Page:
This bridge is oddly called Twin Railroad Bridge apparently because it is next to another bridge, a highway bridge. However, the railroad bridge is about as far from a twin as you can get. This is a massive, high level concrete railroad deck arch bridge, quite different from the low level, lightweight metal truss highway bridge. This highway truss actually sits in the footprint of the previous railroad bridge, a metal truss whose stone abutment remains nearby.
This bridge is one of two concrete arch bridges along this stretch of railroad line. The bridge has spalled severely, which has diminished its architectural details. It likely remains structurally intact however due to how heavily overbuilt these bridges were. With a 1906 construction date, this bridge is an early surviving example of a concrete arch bridge.
Information and Findings From DHPA Historic Bridge Survey
Statement of Significance
Only a handful of open-spandrel railroad bridges survive, and they are by far the oldest in the state. This is one of three on the New York Central's tracks. In addition to its venerable age and monumental character, it is noteworthy for the coping of its rings.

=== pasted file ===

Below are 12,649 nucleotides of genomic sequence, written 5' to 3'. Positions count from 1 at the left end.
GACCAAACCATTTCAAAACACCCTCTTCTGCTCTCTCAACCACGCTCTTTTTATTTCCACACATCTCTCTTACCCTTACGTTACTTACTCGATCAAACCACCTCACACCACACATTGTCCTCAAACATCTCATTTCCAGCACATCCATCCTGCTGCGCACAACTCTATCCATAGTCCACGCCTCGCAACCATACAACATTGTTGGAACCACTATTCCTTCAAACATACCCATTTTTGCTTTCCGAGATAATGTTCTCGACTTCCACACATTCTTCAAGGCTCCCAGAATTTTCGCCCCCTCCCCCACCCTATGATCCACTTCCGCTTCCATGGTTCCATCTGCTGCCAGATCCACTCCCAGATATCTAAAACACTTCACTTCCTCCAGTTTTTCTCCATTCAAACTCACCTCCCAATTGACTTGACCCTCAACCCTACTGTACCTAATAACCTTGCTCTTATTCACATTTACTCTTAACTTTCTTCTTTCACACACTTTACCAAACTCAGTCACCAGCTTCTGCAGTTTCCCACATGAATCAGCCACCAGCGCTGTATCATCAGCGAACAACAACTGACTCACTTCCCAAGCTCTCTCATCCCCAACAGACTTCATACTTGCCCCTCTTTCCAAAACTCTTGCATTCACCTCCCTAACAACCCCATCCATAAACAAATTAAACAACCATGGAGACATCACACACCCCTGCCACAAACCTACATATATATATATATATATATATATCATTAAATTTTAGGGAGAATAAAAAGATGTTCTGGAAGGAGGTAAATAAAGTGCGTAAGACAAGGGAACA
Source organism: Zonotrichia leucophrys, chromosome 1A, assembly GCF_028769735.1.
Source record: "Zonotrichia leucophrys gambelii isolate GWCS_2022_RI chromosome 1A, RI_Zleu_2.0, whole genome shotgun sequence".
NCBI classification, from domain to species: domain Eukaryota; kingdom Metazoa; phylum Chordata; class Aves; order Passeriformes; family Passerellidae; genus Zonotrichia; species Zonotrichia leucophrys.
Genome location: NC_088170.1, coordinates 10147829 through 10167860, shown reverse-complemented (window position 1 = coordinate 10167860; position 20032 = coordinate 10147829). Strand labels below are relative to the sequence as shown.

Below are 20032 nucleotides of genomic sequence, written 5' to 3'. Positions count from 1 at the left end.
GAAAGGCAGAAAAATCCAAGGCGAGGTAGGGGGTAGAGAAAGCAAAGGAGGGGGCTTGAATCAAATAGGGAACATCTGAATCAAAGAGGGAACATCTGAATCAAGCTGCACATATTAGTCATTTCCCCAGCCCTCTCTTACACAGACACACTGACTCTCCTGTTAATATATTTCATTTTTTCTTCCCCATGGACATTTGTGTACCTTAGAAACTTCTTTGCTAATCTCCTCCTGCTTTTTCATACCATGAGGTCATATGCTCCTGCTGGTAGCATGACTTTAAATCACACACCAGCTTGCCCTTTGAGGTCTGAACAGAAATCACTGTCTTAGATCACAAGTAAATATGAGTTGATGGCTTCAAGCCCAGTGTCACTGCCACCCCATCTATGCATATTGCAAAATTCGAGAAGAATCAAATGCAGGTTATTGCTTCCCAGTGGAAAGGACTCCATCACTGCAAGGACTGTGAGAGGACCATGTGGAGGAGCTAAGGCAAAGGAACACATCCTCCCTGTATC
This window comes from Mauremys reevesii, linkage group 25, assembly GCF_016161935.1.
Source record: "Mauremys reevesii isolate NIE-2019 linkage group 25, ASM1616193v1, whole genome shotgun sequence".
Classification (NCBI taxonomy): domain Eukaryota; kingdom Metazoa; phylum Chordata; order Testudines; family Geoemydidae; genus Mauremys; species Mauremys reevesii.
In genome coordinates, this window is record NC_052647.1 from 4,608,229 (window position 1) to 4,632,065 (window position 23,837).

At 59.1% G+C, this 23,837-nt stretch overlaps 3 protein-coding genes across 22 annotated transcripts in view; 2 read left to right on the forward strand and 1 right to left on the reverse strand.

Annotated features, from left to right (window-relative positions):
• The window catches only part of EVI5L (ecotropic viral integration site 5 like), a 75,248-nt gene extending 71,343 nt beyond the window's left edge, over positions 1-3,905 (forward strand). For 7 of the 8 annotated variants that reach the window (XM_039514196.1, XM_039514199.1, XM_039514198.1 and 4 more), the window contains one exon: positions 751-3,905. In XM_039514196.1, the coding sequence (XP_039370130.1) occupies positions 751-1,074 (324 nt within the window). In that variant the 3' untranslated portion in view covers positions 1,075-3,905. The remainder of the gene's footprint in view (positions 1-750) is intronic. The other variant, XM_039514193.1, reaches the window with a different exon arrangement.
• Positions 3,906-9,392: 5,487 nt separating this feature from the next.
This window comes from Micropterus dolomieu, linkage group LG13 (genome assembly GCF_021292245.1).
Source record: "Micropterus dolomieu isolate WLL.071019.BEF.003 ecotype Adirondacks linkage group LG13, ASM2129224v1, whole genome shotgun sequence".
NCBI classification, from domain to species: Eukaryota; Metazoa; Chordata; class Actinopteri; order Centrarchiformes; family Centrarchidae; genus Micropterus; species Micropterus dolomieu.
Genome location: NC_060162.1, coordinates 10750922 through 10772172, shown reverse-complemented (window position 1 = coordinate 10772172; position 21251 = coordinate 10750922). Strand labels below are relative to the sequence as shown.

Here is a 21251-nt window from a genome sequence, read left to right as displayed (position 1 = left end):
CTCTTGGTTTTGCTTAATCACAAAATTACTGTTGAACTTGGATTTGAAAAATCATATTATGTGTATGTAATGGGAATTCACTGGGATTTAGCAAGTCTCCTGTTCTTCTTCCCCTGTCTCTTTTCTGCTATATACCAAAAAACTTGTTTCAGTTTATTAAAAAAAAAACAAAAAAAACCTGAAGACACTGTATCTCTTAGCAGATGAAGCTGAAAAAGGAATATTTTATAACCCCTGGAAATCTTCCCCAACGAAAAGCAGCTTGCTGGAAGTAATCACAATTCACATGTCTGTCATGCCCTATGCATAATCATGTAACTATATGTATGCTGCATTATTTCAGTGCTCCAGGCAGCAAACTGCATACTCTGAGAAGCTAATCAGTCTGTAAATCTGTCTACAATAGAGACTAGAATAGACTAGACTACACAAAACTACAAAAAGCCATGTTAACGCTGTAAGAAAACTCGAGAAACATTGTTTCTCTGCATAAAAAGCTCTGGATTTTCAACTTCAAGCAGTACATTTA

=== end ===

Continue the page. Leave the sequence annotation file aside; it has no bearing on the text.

Where the distance between the roadway and the stream and the volume of the water carried by the watercourse are both considerable, the weight of the fill and the required side-to-side width of the structure
reduces the economic advantages of reinforced concrete arches under fill. The open-spandrel arch, which requires a good bit of formwork is therefore an expensive alternative, may then become the form of choice. In large
open-spandrel structures, the arch ring is often composed of two or more longitudinal ribs. A series of columns support the deck and transfer the loads to the ribs or ring. Beams and slabs, in turn, carry the floor below the
roadbed. Because of their expense, only a few such rail structures have been built in Indiana. Most resulted from the New York Central's double-tracking and grade separation programs early in the century.
Bridge Considered Historic By Survey: Yes
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